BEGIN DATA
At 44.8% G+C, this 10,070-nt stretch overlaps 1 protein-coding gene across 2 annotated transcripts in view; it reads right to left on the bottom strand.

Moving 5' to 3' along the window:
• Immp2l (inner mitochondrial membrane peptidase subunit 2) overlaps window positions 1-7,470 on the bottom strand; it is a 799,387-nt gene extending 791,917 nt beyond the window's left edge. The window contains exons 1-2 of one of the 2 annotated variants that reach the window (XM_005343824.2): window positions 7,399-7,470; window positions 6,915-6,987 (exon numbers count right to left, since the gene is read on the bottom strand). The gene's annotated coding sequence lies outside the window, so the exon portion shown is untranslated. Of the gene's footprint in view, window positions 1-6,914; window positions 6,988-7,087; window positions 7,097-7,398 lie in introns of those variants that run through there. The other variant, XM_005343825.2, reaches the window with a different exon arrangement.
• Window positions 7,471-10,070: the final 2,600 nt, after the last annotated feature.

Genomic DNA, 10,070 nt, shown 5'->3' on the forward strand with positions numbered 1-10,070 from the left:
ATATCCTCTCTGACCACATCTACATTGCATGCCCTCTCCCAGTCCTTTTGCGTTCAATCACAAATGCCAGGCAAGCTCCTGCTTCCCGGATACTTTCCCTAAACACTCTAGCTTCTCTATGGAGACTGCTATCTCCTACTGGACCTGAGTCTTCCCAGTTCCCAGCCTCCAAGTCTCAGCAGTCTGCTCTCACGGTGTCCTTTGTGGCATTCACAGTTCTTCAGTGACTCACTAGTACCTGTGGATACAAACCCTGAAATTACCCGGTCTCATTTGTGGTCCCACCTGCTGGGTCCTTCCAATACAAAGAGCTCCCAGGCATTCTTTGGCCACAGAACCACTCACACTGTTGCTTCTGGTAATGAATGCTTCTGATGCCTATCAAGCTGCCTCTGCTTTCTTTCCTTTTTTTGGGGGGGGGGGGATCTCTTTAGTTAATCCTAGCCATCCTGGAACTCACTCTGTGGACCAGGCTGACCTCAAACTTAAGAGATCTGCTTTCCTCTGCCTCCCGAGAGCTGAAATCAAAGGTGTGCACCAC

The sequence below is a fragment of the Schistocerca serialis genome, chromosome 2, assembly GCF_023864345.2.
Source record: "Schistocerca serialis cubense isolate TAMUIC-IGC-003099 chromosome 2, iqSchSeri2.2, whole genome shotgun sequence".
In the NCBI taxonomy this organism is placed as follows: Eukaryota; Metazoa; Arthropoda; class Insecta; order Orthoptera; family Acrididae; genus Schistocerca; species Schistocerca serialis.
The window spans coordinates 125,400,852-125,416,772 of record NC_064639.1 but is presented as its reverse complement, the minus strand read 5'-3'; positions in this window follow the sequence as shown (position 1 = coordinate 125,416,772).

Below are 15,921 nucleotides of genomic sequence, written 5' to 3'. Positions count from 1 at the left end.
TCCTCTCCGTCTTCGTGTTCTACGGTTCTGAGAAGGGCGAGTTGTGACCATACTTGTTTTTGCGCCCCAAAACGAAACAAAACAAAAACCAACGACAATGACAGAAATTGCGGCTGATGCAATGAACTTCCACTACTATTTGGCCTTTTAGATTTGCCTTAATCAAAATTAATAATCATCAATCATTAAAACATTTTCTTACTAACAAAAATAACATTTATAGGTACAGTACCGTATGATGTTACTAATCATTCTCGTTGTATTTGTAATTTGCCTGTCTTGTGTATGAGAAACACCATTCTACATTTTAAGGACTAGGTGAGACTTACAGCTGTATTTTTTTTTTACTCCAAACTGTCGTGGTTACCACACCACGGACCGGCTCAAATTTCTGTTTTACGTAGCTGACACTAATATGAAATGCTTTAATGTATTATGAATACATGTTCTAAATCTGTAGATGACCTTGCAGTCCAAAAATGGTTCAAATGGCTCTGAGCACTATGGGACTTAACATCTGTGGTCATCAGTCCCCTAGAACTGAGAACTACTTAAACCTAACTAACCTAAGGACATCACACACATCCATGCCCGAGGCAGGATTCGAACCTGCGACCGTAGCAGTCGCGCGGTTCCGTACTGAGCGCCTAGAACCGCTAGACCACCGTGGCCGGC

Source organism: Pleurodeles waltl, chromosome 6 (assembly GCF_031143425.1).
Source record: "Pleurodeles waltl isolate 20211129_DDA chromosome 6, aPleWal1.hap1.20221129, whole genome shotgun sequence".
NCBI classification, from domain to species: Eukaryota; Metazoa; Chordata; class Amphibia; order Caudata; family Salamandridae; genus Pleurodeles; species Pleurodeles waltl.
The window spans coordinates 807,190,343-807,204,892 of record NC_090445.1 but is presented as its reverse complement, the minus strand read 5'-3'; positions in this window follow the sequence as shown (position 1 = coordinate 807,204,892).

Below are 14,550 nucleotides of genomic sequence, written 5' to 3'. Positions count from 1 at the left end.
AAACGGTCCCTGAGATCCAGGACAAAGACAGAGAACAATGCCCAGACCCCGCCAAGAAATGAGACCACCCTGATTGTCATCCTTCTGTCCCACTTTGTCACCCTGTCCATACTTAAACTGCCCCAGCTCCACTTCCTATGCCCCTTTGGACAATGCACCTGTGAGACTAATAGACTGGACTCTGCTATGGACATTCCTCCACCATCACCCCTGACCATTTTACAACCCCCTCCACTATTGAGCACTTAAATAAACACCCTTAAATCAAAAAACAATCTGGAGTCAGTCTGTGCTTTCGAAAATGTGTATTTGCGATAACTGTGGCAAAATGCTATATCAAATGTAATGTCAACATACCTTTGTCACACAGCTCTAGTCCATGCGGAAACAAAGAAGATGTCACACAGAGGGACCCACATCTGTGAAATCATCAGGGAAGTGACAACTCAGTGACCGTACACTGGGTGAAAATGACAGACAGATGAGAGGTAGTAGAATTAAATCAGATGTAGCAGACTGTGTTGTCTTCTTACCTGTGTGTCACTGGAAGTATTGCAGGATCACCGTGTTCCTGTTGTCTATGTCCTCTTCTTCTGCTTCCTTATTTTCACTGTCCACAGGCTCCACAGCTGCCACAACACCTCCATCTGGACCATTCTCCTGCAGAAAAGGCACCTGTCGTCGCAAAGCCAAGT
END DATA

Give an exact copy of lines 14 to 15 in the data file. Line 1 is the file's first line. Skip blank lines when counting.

Source record: "Pleurodeles waltl isolate 20211129_DDA chromosome 6, aPleWal1.hap1.20221129, whole genome shotgun sequence".
NCBI classification, from domain to species: Eukaryota; Metazoa; Chordata; class Amphibia; order Caudata; family Salamandridae; genus Pleurodeles; species Pleurodeles waltl.